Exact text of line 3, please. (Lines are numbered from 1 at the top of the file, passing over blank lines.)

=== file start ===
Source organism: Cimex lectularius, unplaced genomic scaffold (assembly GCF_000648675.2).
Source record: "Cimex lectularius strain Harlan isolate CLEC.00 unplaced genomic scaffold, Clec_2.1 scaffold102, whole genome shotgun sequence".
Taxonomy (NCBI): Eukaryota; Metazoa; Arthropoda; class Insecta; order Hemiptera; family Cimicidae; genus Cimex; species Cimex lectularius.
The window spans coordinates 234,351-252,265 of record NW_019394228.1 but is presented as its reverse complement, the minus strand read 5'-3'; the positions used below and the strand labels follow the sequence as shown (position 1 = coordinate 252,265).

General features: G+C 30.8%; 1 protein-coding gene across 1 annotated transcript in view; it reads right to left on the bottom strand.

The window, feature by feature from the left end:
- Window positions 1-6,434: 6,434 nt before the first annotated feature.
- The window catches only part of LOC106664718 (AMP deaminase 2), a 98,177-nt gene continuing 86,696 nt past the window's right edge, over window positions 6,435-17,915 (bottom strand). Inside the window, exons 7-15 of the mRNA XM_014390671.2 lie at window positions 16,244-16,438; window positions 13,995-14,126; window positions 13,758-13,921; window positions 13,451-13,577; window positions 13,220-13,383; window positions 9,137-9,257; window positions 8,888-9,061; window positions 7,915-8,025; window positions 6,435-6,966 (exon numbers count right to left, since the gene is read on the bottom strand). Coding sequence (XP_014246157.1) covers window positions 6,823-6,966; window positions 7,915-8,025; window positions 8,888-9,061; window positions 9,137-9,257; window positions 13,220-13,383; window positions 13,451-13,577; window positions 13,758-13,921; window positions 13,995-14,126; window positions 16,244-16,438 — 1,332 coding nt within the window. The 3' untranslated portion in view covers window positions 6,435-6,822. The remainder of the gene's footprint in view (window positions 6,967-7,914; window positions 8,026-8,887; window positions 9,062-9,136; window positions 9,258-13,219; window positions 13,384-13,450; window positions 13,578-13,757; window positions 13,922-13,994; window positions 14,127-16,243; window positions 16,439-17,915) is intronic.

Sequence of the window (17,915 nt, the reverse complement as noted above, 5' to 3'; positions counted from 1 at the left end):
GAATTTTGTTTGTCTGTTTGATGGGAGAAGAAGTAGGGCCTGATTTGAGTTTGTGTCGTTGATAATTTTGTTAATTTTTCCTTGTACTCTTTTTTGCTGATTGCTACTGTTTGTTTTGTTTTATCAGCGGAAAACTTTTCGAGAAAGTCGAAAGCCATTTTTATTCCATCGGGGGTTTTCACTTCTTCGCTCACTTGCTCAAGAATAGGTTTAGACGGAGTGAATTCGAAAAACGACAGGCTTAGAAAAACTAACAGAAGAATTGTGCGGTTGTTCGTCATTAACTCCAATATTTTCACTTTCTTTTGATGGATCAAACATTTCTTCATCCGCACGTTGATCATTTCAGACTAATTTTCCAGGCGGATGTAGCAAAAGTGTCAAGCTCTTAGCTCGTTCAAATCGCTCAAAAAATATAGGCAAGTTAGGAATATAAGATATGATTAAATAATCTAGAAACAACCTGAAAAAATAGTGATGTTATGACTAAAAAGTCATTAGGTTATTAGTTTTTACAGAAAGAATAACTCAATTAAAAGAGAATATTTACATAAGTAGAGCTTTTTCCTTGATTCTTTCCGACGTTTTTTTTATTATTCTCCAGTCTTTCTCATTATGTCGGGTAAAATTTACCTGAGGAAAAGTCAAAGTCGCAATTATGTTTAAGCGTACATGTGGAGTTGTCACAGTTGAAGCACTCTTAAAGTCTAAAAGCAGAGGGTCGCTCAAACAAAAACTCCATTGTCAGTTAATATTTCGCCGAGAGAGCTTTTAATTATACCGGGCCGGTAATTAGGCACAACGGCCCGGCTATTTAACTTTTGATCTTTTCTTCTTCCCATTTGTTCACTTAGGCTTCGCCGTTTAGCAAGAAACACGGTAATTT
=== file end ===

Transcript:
Taxonomy (NCBI): Eukaryota; Metazoa; Arthropoda; class Insecta; order Hemiptera; family Cimicidae; genus Cimex; species Cimex lectularius.